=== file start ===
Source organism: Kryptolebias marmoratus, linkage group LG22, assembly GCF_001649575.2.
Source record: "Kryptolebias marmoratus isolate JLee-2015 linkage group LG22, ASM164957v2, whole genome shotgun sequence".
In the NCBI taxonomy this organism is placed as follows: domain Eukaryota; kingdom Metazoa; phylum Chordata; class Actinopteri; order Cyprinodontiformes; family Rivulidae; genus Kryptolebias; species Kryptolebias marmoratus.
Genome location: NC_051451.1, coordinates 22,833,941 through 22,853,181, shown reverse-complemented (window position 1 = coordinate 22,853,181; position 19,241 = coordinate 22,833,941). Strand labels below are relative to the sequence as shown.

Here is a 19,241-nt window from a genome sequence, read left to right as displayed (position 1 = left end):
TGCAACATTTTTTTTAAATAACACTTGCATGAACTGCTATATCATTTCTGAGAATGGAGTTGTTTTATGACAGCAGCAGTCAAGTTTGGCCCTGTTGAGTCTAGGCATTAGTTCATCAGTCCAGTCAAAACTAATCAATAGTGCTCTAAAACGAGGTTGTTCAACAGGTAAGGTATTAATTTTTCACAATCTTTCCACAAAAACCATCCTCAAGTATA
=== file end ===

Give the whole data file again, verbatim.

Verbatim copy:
Source organism: Kryptolebias marmoratus, linkage group LG22, assembly GCF_001649575.2.
Source record: "Kryptolebias marmoratus isolate JLee-2015 linkage group LG22, ASM164957v2, whole genome shotgun sequence".
In the NCBI taxonomy this organism is placed as follows: domain Eukaryota; kingdom Metazoa; phylum Chordata; class Actinopteri; order Cyprinodontiformes; family Rivulidae; genus Kryptolebias; species Kryptolebias marmoratus.
Genome location: NC_051451.1, coordinates 22,833,941 through 22,853,181, shown reverse-complemented (window position 1 = coordinate 22,853,181; position 19,241 = coordinate 22,833,941). Strand labels below are relative to the sequence as shown.

Here is a 19,241-nt window from a genome sequence, read left to right as displayed (position 1 = left end):
TGCAACATTTTTTTTAAATAACACTTGCATGAACTGCTATATCATTTCTGAGAATGGAGTTGTTTTATGACAGCAGCAGTCAAGTTTGGCCCTGTTGAGTCTAGGCATTAGTTCATCAGTCCAGTCAAAACTAATCAATAGTGCTCTAAAACGAGGTTGTTCAACAGGTAAGGTATTAATTTTTCACAATCTTTCCACAAAAACCATCCTCAAGTATA